The pinch test is useful for checking body fat vs muscle mass, too. If you can pinch up a small fold of fat on your stomach, you're fine and healthy. If it's a double handful, it's probably time to cut out the burgers and ice cream.
    •  
      CommentAuthoroddbill
    • CommentTimeDec 13th 2011
     (10397.26)
    Oh man the last few pounds is like almost impossible! It's like, when you get close, this happens:

    • CommentAuthorArgos
    • CommentTimeDec 13th 2011
     (10397.27)
    Yeah, I'm at the last few pounds, too. So hard!! I've lost about 27 pounds to date, and have 10 more to go, but the progress is SO SLOW these days. The first 10 pounds seemed to melt away instantaneously, where as the last 10 pounds I've lost took about 5 months to lose. D:
    •  
      CommentAuthoroldhat
    • CommentTimeDec 13th 2011
     (10397.28)
    Yeah...I've lost a little over 50lbs with the remaining 20 to go. Once I reach that I'll be at a weight that I haven't been at since high school. This further makes it harder to focus away from the numbers and look at the looks. :S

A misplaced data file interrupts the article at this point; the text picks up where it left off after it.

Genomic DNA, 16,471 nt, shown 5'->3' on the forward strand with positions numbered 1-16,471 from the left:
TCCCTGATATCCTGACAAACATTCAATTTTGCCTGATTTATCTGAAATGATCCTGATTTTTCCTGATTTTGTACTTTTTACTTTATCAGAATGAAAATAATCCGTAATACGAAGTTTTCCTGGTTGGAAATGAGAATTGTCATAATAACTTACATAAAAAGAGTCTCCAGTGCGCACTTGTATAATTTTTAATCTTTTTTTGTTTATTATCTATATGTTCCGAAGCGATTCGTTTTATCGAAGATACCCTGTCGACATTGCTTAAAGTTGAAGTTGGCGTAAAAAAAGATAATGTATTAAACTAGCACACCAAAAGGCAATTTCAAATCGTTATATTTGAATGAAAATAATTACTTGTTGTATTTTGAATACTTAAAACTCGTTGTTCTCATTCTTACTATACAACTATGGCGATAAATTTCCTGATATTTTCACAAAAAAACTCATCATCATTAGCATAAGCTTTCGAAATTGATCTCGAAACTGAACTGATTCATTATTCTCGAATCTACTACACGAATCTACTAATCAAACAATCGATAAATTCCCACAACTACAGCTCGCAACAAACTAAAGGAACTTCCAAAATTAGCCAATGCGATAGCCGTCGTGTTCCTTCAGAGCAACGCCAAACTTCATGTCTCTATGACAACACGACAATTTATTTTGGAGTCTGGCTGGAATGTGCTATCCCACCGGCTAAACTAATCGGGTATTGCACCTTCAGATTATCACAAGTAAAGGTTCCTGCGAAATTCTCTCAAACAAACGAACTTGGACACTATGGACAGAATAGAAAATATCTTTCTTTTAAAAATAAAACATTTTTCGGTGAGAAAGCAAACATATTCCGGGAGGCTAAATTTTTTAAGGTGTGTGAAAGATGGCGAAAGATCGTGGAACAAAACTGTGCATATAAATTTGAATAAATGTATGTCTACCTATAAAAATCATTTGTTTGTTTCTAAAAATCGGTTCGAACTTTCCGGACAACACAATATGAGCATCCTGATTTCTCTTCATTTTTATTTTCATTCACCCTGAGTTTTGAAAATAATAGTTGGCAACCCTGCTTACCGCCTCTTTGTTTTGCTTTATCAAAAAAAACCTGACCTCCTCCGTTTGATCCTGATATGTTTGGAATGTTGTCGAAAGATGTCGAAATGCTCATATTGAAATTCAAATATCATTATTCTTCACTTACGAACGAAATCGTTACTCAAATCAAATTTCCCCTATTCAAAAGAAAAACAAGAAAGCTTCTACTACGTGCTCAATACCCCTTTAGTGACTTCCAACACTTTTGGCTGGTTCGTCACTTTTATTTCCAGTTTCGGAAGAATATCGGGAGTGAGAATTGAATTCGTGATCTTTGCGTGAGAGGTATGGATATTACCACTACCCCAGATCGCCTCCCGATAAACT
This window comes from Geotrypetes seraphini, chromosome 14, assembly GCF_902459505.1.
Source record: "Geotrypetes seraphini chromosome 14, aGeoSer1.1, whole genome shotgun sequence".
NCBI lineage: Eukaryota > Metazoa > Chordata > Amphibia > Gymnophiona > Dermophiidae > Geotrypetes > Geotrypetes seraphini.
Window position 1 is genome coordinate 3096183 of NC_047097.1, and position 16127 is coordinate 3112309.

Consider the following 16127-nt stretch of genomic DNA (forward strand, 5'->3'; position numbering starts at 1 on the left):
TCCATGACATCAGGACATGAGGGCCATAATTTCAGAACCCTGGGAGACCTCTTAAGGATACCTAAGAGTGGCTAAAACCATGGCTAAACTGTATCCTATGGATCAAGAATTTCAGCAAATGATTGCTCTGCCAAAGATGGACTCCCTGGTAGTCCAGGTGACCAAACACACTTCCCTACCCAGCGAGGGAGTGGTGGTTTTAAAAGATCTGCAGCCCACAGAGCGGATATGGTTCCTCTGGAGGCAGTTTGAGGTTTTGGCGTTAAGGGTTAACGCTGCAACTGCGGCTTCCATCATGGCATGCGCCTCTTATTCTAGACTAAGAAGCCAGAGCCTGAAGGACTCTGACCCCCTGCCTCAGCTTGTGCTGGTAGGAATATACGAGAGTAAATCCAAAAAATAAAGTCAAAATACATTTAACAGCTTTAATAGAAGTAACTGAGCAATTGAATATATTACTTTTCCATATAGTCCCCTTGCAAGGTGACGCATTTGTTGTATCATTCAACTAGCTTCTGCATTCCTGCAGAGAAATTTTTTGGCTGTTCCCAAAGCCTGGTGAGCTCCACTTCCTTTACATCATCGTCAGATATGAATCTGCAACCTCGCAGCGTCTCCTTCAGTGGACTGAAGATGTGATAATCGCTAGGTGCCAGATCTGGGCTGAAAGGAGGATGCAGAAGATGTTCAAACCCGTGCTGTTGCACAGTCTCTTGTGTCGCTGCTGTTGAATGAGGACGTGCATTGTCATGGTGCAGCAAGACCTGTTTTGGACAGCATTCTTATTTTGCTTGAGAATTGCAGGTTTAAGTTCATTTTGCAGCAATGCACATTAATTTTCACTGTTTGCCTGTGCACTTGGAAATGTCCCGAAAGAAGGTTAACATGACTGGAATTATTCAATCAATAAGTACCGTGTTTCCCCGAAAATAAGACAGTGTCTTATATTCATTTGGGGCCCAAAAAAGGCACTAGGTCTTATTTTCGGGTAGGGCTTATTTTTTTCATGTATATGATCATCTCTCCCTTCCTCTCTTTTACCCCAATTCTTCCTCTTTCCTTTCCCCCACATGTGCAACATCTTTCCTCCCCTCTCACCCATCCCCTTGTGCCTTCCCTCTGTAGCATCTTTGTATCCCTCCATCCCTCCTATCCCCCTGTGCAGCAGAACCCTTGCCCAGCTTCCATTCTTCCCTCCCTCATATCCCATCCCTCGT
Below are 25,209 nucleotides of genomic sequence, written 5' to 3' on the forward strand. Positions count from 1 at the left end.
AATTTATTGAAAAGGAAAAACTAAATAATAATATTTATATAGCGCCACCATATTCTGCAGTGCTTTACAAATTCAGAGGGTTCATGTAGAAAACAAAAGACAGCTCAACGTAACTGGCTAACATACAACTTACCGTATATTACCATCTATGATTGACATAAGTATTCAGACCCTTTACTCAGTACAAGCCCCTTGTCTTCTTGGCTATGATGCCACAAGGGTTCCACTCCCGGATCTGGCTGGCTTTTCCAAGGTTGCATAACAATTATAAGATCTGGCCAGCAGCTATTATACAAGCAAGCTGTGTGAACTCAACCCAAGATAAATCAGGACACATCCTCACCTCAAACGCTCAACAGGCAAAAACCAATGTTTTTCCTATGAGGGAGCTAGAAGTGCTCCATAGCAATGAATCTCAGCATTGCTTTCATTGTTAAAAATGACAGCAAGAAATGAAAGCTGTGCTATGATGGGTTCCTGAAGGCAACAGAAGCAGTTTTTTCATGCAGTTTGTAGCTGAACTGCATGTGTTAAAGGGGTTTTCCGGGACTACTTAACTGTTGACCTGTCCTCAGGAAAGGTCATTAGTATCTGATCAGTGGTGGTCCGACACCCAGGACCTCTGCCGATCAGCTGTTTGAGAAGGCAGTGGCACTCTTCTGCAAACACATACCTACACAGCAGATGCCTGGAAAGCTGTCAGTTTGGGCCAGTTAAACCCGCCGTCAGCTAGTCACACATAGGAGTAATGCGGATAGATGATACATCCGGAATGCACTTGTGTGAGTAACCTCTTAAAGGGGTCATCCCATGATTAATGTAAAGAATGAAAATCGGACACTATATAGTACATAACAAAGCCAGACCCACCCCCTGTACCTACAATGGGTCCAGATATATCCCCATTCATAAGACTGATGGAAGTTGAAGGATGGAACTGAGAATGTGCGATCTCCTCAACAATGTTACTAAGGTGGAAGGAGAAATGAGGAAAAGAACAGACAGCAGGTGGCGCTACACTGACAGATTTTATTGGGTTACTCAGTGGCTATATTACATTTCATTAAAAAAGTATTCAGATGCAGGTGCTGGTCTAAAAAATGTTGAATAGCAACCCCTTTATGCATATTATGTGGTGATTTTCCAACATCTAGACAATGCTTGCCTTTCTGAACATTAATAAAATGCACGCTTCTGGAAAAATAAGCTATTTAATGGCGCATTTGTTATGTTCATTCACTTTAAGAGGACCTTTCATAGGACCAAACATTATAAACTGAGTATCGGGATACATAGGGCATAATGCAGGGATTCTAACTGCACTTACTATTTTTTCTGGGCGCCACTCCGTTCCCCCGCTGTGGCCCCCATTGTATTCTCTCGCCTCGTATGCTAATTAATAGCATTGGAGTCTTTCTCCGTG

•  
      CommentAuthoroddbill
    • CommentTimeDec 13th 2011
     (10397.29)
    @oldhat, and really anyone engaged in physical reconfiguration, read this!

    It's an article written by a woman who is a 43 year old professor specializing in 17th-century French visual culture, the history of the body, and critical museum theory, who, for a research project, became a competitive bodybuilder.

    I found this bit to be very interesting:

    Instead of viewing my body as a stable form to be manipulated at will or a superficial image to be presented to the world, I came to understand it as a process, similar to historical conceptions of corporeality. During the early-modern period in Europe (roughly 1500 to 1800), for example, there was no body type that was considered normal or standard. Every body was different, continually responding to changes in climate, food, and physical activity. Early-modern individuals were largely responsible for knowing and treating their own bodies, sharing that information with health-care practitioners.

    Contemporary bodybuilders observe their bodies in a similar way, noting how they respond to supplements, utilize carbohydrates, and store fat, for example. Like the early-modern body, this built body is always in flux—bulking up before dieting down, absorbing water before shedding it, bloating with carbs before leaning out.